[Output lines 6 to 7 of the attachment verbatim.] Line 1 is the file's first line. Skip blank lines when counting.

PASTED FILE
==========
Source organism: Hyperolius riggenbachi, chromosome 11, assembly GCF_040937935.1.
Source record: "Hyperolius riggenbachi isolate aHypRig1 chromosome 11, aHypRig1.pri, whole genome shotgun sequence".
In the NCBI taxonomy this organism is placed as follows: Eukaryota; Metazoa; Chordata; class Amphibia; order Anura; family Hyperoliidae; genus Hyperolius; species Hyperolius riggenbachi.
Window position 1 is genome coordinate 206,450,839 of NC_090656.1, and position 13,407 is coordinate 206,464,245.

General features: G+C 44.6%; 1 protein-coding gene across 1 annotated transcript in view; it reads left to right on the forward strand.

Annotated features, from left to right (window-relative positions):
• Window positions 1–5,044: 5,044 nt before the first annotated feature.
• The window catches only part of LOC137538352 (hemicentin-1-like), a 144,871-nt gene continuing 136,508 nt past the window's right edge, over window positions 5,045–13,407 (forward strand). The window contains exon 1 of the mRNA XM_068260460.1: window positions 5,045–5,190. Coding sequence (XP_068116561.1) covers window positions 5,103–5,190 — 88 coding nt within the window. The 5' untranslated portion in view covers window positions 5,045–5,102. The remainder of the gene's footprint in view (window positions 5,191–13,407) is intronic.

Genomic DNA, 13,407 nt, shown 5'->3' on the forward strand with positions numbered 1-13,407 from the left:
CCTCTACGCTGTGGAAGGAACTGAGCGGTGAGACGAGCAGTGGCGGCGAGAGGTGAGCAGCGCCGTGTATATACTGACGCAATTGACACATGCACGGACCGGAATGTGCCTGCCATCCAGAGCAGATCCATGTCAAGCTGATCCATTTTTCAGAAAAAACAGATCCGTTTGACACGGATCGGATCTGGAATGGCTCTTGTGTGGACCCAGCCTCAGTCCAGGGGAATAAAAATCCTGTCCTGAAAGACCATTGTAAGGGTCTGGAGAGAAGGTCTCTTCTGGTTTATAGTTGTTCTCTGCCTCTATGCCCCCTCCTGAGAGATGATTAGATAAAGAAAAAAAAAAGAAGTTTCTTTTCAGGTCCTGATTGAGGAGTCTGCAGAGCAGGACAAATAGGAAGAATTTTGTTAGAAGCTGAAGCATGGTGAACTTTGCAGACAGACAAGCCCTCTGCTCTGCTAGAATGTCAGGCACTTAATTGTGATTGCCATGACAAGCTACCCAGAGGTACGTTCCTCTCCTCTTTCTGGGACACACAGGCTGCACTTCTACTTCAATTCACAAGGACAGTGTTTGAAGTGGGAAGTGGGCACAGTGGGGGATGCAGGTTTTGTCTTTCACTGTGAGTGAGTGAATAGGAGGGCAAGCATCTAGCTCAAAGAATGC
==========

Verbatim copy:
Annotated features, from left to right (window-relative positions):
• Window positions 1–5,044: 5,044 nt before the first annotated feature.